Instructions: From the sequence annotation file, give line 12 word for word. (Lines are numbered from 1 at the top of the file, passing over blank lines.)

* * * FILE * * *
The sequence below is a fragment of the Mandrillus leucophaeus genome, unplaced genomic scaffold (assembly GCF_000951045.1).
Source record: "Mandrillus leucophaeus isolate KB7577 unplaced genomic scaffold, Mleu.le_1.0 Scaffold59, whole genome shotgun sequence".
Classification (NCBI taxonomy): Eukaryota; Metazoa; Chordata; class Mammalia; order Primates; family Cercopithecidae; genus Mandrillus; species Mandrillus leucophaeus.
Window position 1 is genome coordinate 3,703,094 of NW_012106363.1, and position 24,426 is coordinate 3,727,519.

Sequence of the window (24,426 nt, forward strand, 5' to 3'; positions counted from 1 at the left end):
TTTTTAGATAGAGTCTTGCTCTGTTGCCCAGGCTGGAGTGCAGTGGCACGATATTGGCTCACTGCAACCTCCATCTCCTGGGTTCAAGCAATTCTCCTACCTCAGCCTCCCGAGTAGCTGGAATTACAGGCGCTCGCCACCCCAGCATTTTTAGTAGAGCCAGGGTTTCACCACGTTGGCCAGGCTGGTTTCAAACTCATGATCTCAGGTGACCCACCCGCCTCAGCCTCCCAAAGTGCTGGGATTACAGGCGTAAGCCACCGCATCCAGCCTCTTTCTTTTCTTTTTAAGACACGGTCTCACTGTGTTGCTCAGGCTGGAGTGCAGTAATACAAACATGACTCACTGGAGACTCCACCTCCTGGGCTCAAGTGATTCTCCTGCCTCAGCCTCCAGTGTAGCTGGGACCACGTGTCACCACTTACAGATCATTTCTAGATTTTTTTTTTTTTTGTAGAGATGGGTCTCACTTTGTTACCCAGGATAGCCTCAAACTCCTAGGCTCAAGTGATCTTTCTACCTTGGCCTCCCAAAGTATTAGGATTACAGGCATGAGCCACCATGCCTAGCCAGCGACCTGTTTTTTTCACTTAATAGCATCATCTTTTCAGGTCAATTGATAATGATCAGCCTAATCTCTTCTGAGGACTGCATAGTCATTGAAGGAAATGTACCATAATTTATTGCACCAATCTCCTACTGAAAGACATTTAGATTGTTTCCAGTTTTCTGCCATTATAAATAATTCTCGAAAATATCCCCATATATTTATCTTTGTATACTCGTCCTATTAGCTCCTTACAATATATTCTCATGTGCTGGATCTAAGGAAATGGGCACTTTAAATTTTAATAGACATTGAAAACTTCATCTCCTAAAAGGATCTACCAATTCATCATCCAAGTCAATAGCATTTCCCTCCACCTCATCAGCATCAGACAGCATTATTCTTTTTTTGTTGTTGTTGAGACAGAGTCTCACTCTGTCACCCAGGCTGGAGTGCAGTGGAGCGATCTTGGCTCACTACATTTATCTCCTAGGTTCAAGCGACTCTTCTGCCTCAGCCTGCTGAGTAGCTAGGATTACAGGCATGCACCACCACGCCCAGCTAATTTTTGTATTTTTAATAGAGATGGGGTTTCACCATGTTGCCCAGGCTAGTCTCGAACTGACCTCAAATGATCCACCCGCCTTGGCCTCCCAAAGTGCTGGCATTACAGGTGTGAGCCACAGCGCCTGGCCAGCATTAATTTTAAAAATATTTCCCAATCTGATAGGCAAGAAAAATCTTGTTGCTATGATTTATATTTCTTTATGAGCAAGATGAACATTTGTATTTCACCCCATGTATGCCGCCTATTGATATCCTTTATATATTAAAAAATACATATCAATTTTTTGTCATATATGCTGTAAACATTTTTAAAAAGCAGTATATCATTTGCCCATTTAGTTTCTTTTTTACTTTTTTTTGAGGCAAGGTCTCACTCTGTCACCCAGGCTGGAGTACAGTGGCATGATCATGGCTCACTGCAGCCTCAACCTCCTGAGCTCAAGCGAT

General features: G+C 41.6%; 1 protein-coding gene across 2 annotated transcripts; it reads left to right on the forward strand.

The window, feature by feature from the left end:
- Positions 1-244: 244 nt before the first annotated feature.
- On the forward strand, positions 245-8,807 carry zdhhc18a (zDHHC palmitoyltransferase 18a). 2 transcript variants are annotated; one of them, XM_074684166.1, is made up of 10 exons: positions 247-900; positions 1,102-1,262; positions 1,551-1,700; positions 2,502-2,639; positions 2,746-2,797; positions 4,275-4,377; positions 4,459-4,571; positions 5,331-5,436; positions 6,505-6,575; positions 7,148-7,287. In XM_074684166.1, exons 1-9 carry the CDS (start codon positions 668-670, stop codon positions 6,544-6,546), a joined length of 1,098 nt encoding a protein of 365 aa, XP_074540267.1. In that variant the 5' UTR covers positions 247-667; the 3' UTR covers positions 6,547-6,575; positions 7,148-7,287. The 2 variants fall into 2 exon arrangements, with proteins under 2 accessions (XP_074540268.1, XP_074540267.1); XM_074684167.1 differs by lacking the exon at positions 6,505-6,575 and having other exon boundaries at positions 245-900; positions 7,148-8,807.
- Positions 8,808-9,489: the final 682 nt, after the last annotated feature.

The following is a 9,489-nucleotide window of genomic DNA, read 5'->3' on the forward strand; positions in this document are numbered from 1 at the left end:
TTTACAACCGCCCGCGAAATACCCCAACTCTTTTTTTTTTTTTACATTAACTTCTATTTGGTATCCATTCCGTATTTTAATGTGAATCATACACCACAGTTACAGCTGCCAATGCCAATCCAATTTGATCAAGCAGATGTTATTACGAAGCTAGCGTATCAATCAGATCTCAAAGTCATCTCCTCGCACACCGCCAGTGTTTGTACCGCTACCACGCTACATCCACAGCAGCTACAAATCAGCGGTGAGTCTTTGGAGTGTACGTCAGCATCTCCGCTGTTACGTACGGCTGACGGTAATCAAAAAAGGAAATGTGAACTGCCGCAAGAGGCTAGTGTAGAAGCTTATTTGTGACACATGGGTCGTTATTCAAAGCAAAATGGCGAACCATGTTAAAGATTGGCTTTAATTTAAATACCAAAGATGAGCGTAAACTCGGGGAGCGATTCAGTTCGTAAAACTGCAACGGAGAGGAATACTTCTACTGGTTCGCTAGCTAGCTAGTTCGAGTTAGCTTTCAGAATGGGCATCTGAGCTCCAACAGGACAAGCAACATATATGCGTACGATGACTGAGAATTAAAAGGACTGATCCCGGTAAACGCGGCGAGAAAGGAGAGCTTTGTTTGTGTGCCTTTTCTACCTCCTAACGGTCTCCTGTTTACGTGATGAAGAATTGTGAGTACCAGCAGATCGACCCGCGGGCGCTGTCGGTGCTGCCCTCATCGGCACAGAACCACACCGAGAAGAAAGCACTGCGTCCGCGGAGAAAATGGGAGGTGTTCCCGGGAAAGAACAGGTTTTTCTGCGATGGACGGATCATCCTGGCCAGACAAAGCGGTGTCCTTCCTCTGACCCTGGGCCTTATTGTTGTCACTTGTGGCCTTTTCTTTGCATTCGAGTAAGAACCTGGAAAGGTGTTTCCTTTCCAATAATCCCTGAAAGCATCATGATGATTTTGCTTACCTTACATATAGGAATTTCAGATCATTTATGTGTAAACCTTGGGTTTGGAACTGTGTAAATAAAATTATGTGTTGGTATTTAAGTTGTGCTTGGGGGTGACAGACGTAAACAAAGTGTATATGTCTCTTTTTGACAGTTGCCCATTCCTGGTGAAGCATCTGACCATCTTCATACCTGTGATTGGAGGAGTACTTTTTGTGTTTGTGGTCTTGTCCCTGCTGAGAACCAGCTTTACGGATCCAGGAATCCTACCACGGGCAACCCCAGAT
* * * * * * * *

The following is a 9,489-nucleotide window of genomic DNA, read 5'->3' on the forward strand; positions in this document are numbered from 1 at the left end: